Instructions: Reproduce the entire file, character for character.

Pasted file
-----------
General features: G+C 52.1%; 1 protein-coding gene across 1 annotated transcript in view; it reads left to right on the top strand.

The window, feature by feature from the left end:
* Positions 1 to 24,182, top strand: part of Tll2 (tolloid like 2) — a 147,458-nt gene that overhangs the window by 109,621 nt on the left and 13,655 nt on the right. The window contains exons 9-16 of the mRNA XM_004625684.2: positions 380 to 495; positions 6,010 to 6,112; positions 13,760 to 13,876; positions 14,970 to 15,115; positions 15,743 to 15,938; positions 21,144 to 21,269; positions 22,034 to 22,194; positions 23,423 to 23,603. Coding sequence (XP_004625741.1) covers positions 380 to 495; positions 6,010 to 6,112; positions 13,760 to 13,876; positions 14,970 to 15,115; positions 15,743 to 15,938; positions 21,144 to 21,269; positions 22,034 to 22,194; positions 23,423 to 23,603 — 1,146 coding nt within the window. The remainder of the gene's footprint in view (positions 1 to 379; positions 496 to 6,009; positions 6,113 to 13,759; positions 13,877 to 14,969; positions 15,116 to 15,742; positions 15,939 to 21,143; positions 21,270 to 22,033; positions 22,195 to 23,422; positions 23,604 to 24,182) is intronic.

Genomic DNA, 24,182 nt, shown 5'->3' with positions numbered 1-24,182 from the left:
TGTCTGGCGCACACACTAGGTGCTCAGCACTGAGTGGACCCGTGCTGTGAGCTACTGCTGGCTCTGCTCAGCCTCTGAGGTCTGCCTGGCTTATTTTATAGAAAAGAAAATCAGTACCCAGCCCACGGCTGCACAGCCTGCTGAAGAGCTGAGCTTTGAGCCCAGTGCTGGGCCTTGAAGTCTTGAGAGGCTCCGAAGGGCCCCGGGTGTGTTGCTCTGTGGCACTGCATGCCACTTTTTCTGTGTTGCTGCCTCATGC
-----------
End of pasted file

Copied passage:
General features: G+C 52.1%; 1 protein-coding gene across 1 annotated transcript in view; it reads left to right on the top strand.

The window, feature by feature from the left end:
* Positions 1 to 24,182, top strand: part of Tll2 (tolloid like 2) — a 147,458-nt gene that overhangs the window by 109,621 nt on the left and 13,655 nt on the right. The window contains exons 9-16 of the mRNA XM_004625684.2: positions 380 to 495; positions 6,010 to 6,112; positions 13,760 to 13,876; positions 14,970 to 15,115; positions 15,743 to 15,938; positions 21,144 to 21,269; positions 22,034 to 22,194; positions 23,423 to 23,603. Coding sequence (XP_004625741.1) covers positions 380 to 495; positions 6,010 to 6,112; positions 13,760 to 13,876; positions 14,970 to 15,115; positions 15,743 to 15,938; positions 21,144 to 21,269; positions 22,034 to 22,194; positions 23,423 to 23,603 — 1,146 coding nt within the window. The remainder of the gene's footprint in view (positions 1 to 379; positions 496 to 6,009; positions 6,113 to 13,759; positions 13,877 to 14,969; positions 15,116 to 15,742; positions 15,939 to 21,143; positions 21,270 to 22,033; positions 22,195 to 23,422; positions 23,604 to 24,182) is intronic.

Genomic DNA, 24,182 nt, shown 5'->3' with positions numbered 1-24,182 from the left:
TGTCTGGCGCACACACTAGGTGCTCAGCACTGAGTGGACCCGTGCTGTGAGCTACTGCTGGCTCTGCTCAGCCTCTGAGGTCTGCCTGGCTTATTTTATAGAAAAGAAAATCAGTACCCAGCCCACGGCTGCACAGCCTGCTGAAGAGCTGAGCTTTGAGCCCAGTGCTGGGCCTTGAAGTCTTGAGAGGCTCCGAAGGGCCCCGGGTGTGTTGCTCTGTGGCACTGCATGCCACTTTTTCTGTGTTGCTGCCTCATGC